Evidently, the man believes there’s a happy future for all mankind only if technocrats in powerful places, taken from the very same wealthy class of people he warns us about, will guide us to it. Only by intervening in the market process, because capitalism failed in 1929, can we be brought over the threshold into a brighter future? It was rumored that Keynes had a drug addiction problem. If you compare the Keynes of 1930 to the Keynes of 1936, you’d have to agree that he had to be on something. Lord Keynes, how had capitalism been so successful, for so long, without your prescription of interventionism?
He was correct in 1930. The future he logically envisioned would have been realized. We all would be many times wealthier, not nominally, but in normative terms. But, because of Federal Reserve policy we haven’t, or better put, cannot realize it. The manipulation of interest rates, monetary inflation, and market manipulation through “Operation Twist” and others, has caused all of this malfunction. All of which can be laid at the feet of one Lord John Maynard Keynes who prescribed the intervention in the first place. Maybe Keynes never intended so much intervention, but this is the logical outcome of such policies and for that, he gets the blame.
Today, we concern ourselves with ever-growing unemployment due to automation. It’s supposed to make our lives better by giving us more leisure, and it has given us more free-time. But free-time and leisure aren’t the same things. Leisure is care-free living, and free-time is just extra time on your hands with nothing to do with it. Therein lays the rub.
Fed policy has so distorted economic activity that workers are having to work longer, not less, to make ends meet. Their wages purchasing less and less. Those who are displaced are finding it harder to get by. More of these fall into the trap of government-provided welfare because state intervention (regulations and taxation) is making it harder to provide private welfare. Many others live on credit in order to maintain a certain “middle-class” standard of living.
Because such things as Fed policy, monetary policy, and economics in general, will bore average people to death, they have no clue as to what plights them. They erroneously clamor for higher wages to make ends meet, not realizing that rising prices have always outpaced any wage rate hikes. And always will. That’s why we’ve lost some 96% of our purchasing power. The answer is not higher wages, but lower inflation and a sound money. But, they don’t know that. Those who control “the narrative” aren’t telling them.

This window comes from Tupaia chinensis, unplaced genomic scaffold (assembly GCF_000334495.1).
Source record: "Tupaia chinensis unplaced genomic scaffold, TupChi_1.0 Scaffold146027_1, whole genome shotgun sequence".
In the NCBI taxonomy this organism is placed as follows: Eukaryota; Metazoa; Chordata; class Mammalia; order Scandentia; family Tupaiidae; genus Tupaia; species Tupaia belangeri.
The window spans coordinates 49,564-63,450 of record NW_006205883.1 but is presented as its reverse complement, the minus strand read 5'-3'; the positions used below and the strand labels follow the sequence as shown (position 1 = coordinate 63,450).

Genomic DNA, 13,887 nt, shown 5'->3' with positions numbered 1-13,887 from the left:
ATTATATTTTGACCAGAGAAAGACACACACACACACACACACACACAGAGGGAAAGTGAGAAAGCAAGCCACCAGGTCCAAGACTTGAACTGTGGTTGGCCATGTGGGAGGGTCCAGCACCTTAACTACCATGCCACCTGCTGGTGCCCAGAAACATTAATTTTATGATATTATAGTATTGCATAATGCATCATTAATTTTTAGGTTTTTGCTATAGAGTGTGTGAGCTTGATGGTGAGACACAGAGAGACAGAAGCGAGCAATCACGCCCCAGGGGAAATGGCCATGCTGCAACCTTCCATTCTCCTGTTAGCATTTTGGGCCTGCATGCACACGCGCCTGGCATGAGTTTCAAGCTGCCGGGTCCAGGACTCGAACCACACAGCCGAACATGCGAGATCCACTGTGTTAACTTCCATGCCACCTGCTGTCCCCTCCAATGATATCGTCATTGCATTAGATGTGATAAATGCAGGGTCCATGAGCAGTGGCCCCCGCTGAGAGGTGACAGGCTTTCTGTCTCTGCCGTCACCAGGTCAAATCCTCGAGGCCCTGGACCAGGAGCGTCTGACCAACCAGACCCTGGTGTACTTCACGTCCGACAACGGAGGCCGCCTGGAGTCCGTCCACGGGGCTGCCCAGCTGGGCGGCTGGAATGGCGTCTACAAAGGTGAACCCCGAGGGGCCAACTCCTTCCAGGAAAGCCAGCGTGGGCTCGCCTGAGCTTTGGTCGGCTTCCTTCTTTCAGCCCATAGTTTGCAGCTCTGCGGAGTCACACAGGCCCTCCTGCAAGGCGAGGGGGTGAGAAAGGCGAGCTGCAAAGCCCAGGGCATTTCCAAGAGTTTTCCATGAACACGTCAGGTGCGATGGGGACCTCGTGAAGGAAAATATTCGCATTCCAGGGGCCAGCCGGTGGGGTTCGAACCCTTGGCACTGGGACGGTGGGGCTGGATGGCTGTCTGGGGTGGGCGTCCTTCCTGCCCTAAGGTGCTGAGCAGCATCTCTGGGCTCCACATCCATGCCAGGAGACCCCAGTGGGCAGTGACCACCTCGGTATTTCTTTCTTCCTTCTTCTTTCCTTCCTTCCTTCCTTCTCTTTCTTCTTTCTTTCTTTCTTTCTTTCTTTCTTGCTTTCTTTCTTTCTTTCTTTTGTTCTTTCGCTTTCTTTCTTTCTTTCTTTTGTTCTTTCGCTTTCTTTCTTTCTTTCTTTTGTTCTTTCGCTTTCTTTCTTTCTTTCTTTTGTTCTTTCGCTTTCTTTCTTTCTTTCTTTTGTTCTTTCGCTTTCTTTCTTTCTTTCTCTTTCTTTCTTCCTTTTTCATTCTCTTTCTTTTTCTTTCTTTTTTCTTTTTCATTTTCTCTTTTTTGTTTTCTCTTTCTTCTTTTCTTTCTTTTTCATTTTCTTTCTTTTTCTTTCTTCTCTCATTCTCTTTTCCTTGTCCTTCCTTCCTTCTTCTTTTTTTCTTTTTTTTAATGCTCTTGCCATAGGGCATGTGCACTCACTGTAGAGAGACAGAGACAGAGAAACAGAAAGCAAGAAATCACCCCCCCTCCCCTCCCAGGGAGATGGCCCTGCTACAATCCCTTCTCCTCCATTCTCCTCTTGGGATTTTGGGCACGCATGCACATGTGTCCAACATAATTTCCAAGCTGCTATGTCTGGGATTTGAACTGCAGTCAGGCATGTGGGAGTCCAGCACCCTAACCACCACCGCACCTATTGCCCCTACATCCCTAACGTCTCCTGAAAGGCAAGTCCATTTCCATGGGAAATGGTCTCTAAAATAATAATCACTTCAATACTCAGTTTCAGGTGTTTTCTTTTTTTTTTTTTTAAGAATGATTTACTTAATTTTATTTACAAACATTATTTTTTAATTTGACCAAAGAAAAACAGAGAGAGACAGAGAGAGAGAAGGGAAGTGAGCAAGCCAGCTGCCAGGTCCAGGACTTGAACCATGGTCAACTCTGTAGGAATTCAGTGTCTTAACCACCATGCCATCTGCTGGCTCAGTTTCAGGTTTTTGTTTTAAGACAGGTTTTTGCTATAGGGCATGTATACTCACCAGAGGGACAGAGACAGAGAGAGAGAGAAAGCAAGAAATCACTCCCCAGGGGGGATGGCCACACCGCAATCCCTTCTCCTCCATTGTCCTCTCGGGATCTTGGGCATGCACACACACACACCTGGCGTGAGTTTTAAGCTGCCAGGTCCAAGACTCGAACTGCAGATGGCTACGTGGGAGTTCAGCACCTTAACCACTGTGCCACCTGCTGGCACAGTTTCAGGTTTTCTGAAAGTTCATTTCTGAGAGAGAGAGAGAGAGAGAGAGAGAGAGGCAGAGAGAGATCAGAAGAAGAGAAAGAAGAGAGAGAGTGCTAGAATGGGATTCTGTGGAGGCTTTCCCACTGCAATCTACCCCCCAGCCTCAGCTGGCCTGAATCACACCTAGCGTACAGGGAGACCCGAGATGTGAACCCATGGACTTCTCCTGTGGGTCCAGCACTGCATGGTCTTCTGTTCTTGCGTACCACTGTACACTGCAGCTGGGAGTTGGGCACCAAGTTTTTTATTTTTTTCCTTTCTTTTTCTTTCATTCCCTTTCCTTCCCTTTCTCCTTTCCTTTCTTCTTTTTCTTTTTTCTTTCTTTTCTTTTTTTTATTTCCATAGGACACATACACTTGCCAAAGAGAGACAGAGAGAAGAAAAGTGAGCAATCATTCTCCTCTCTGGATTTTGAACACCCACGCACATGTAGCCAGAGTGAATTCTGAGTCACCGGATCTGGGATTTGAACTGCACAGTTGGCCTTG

Pensions and retirements are becoming a thing of the past. Only a momentary blip on the historical radar. Again, the Fed’s “zero interest rate policy” or ZIRP, is the culprit. But, the average worker isn’t aware of this. He or she is just seeing their future disappear in the casino of the stock market in the pursuit of “yield”.
Economists, especially academics, are almost totally unaware of these issues. I include some Austrians in this category because they don’t have to toil on the ground level with ordinary workers. But, being a blue collar guy, I have to confront these things every day from my coworkers. This is where the rubber meets the road when you have to explain sound economic lessons to someone who is about to lose their pension. Why they are going to work until they drop dead or are replaced by a self-driving truck. They hope for the former. If the latter happens first, then they stand to lose everything they’ve worked for. Forever. Think about that.
Lord Keynes was right in 1930 and extremely wrong in 1936. Sadly, the impact of “The General Theory” has devastated any hope for a future of carefree leisure. Sadder yet, the understanding that we could actually be there, right now. What would you be doing with your leisure after you put in your 15 hour work week? I definitely wouldn’t be writing this article.
Keynes believed that social norms would change as societies would progress into the age of leisure. Self-fulfillment and development would take center stage, instead of jobs and occupations. One would be defined, not by their occupation or profession, but by their interests and studies. Human development would grow to new heights because of the successes of capitalism. But, what Keynes prescribed in 1936 was intervention which gave us more cronyism and endless war.
I hope that people will become so disgusted with the status-quo that something positive will happen. Simultaneously, I’m cautious that the burden of more unemployed and unproductive workers may prove to be such an economic and fiscal strain on the state that something even worse may happen. It’s too bad we didn’t get to keep the legacy of John Maynard Keynes of 1930. Too bad indeed.
Image credit: [Dinero]